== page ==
Hello, I am a brand new member. Just purchased a '23 Fordoor that has been sitting on blocks for 25 years. I am third owner, and car is a time capsule. When I went to move it to put it in position for flatbed, it rolled and then seemed to get caught-up on something. Pushed again and heard a "clunk". Then rolled fine a little while, and then hesitated and clunked again. When pulled up on flatbed, noticed same thing. When rolled off of flatbed, when symptom occurred. We believe we noticed driver side rear wheel stop turning and skid momentarily before releasing and rolling again.
Put on jacks, and rear wheels turn easily by hand. Motor turns over with crank.
Want to start work on this, but would like to understand what my problem is so I can go right to it. Could it be differential....parking brake stuck? etc. etc.
Welcome to the world of Model T!
Yep, could be drive line issue, since you posted the motor turns over freely with the hand lever straight up.
That T was put on blocks for reasons, one may be a broken part or two. Check that drivers rear wheel first. Wheel puller tool. Remove rear wheel, check for binding or broken rear brake iron shoe. That can be common.
Next would be the diff, that may have a chipped tooth on the pinion or ring, causing that knock after a roll of short distance.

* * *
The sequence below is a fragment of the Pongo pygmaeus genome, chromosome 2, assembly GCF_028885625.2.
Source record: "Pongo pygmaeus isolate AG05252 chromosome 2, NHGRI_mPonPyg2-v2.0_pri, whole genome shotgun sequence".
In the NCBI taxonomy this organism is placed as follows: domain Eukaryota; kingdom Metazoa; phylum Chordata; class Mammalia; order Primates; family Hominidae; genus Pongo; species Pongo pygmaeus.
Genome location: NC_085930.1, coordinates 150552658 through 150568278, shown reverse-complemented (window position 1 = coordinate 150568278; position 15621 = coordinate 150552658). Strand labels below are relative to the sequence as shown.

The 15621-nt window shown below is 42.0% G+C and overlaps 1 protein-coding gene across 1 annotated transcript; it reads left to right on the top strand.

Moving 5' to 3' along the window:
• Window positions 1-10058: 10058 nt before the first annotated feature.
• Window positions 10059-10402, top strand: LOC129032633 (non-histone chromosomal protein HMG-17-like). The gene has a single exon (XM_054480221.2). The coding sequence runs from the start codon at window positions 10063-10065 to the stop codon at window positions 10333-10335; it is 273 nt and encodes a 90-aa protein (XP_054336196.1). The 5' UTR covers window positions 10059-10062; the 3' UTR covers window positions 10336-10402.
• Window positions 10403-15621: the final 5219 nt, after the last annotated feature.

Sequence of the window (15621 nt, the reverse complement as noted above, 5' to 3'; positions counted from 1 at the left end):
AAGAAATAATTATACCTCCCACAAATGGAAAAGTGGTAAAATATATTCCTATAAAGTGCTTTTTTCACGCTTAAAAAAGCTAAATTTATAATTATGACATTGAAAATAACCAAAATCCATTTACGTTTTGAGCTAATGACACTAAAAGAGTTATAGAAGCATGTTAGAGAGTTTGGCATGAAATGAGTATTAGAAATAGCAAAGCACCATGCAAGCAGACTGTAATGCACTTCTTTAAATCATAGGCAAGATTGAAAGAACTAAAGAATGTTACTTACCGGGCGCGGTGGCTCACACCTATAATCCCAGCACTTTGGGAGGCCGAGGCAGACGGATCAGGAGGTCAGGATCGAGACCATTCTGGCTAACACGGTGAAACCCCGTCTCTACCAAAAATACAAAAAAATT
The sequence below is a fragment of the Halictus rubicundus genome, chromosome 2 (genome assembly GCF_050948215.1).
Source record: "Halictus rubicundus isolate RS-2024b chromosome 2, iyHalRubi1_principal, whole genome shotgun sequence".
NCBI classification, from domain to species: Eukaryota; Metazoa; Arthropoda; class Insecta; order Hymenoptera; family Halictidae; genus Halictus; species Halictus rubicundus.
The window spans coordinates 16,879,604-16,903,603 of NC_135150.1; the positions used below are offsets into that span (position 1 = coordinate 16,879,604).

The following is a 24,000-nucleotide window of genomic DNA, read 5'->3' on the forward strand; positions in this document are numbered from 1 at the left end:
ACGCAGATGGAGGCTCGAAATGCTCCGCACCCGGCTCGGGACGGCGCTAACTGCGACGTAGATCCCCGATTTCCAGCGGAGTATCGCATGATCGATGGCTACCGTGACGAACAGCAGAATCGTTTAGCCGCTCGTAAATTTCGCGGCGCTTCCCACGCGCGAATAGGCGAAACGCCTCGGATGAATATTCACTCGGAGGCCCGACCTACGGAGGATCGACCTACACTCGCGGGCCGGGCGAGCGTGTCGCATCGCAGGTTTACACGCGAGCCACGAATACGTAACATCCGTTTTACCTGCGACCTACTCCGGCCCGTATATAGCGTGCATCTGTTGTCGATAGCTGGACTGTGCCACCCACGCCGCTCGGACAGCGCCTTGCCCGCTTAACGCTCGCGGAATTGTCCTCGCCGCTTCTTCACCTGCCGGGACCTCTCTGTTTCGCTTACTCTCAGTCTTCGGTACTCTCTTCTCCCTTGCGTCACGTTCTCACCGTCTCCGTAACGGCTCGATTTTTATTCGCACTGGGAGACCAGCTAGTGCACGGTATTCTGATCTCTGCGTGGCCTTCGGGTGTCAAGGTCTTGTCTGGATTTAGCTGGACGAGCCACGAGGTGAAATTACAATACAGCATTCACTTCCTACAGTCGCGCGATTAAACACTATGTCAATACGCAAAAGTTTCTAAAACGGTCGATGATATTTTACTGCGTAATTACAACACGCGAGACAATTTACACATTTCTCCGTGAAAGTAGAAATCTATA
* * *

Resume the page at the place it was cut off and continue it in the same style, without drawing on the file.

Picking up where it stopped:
But, first get the instructions prior to tearing into the T. It needs reverence and instruction prior to play! Vendors have these reprints.
Good luck and have fun!
I suspect you may have a common problem with the differential thrust bearings. Since it's a "time capsule", the rear end has probably never been rebuilt. The thrust bearings are made of a babbitt alloy that crumbles over time, allowing the ring gear to wander from side to side in the rear end housing. When it moves away from the pinion gear it tends to lock up and bind on the pinion as one tooth from the ring gear tries to climb over a tooth on the pinion.
Sounds like you need to buy the MTFCA rear axle repair manual.
Read and study the manuals, take your time and have fun. You can do it!
You could be feeling compression strokes due to cold, thick oil. Open the hood. Is the fan turning while you push the car? What is the oil like? If all you are doing is moving around a non running car, you could try draining the oil and refilling with something thin like 0W30. Cold temperatures make a huge difference.
Could it be that the car was actually in high gear and the intermittent resistance was the engine turning over? If the brake lever was too far forward (or all the way forward), one would expect what you described. Just a thought.
As alluded to above, neutral in a Model T is a fuzzy concept. It is somewhere between where the high speed clutch engages and you set the parking brake. I pull the brake lever all the way back and then slowly move it forward, watching the Clutch pedal. In theory, just before the pedal moves is neutral. You may have to move the lever notch or too either way to get the best neutral. Cold, thick oil around the 25 plate clutch provides a lot of drag.